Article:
While no one is debating the validity of service animals for persons with disabilities or even the therapeutic nature of pets, the current pending lawsuit against Grand Valley State University toes the line of when a pet is a necessity and when a request for an animal can be reasonably denied.

However, whether or not you think Calder resident Kendra Velzen, 28, should have been allowed to keep a guinea pig in her on-campus efficiency apartment after her therapist recommended she get an animal to deal with heart problems and depression, the answer is a moot point. That’s because, as Vice President of Public Relations Matt McLogan told the Lanthorn, Velzen had been allowed to have the pet since October 2011.

While Velzen’s lawsuit over the animal could have been justified if the university had denied her the animal outright or not offered her other channels to address her grievances, suing GVSU seems like an overreaction. Yes, Velzen had to submit three appeals to be able to keep the pet — the basis for Velzen and the Fair Housing Center of West Michigan to pursue the lawsuit — but consider how many requests GVSU must get each semester from students submitting bogus claims in hopes of being able to keep an animal. That’s not to say Velzen’s claim is bogus, but if she has a legitimate need for some kind of coping mechanism, then who is to say that there aren’t 100 other students who live on GVSU’s campus who have the same, legitimate need but have found some kind of alternative. It’s akin to the “slippery slope” principle — if the university makes an exception in this case, it’s opening up a can of worms for a whole other category of exceptions that students can, and most likely will, take full advantage of — and therein the real problem lies. There are plenty of legitimate reasons for the university’s no-pets policy — including interconnected air shafts that can lead to an animal in one room of a residence hall setting off the allergies of another current or future resident — and while Velzen’s reasons for wanting the guinea pig may have been just as valid, that doesn’t mean that request doesn’t need to be thoroughly vetted.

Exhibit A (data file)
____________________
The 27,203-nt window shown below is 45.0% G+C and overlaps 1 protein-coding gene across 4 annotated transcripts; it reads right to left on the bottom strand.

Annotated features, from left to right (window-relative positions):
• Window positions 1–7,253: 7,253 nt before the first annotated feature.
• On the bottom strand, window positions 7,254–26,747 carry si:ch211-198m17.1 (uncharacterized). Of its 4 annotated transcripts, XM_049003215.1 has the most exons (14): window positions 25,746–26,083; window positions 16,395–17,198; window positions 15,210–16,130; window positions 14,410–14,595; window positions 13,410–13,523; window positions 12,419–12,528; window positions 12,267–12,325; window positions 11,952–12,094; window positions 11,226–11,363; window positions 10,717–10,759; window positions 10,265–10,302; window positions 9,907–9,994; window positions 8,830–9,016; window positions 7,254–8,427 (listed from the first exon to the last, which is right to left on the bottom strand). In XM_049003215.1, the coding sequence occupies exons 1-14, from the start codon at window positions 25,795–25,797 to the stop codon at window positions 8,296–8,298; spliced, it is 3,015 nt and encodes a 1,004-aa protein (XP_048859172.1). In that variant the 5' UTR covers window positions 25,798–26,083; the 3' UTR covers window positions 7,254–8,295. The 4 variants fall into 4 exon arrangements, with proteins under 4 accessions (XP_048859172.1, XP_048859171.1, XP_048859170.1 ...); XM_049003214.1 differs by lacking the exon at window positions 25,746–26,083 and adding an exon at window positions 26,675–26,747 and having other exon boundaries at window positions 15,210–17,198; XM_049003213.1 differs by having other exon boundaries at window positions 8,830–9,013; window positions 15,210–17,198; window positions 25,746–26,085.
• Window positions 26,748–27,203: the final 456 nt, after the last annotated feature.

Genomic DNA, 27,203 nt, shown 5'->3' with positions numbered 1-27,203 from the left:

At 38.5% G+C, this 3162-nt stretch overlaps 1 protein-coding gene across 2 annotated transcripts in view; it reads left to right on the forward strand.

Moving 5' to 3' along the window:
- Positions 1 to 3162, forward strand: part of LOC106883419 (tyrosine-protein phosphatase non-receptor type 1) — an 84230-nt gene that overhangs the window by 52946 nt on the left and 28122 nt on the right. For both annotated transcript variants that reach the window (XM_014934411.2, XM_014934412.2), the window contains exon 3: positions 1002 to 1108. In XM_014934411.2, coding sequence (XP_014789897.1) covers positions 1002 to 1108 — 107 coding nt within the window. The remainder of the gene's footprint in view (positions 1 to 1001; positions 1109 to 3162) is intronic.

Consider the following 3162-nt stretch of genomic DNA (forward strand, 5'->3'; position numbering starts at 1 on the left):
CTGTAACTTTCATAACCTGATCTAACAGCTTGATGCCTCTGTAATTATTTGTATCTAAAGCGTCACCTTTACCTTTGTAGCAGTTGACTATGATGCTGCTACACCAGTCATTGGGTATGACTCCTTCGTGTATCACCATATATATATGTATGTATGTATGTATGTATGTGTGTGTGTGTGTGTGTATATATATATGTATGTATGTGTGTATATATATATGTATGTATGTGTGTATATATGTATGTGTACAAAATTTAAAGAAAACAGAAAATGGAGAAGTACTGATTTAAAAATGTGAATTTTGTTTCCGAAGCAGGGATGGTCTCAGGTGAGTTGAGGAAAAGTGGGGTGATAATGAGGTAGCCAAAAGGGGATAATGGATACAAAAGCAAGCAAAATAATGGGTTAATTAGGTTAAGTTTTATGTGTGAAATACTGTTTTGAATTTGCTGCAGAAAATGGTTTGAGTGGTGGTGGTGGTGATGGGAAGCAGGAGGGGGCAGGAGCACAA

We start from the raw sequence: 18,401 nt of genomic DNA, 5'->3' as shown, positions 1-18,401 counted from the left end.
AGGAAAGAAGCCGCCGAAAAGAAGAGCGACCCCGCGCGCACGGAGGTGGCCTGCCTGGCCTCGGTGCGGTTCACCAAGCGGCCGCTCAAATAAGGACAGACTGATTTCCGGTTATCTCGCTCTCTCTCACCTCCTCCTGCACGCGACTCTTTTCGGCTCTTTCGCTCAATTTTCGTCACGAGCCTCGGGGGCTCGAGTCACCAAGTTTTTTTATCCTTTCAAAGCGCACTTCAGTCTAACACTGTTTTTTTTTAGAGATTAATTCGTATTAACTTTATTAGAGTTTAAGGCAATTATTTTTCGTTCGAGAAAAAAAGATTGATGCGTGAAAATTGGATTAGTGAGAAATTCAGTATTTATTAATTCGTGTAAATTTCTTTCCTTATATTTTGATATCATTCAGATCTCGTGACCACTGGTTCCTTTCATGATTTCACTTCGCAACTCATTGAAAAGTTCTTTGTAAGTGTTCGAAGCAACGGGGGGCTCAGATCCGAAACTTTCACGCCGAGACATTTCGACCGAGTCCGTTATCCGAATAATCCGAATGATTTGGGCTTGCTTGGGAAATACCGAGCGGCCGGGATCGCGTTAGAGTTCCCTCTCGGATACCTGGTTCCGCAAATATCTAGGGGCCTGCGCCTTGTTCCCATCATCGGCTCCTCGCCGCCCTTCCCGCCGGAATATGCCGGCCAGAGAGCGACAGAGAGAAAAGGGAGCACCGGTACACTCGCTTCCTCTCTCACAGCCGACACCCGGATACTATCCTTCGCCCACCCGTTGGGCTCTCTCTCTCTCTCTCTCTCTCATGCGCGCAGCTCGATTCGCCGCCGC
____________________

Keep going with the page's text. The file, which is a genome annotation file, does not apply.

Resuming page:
Animals can be the closest kind of confidant, but part of maturing is being able to let go of those emotional attachments and find more plausible ways to feel comfortable in your own skin.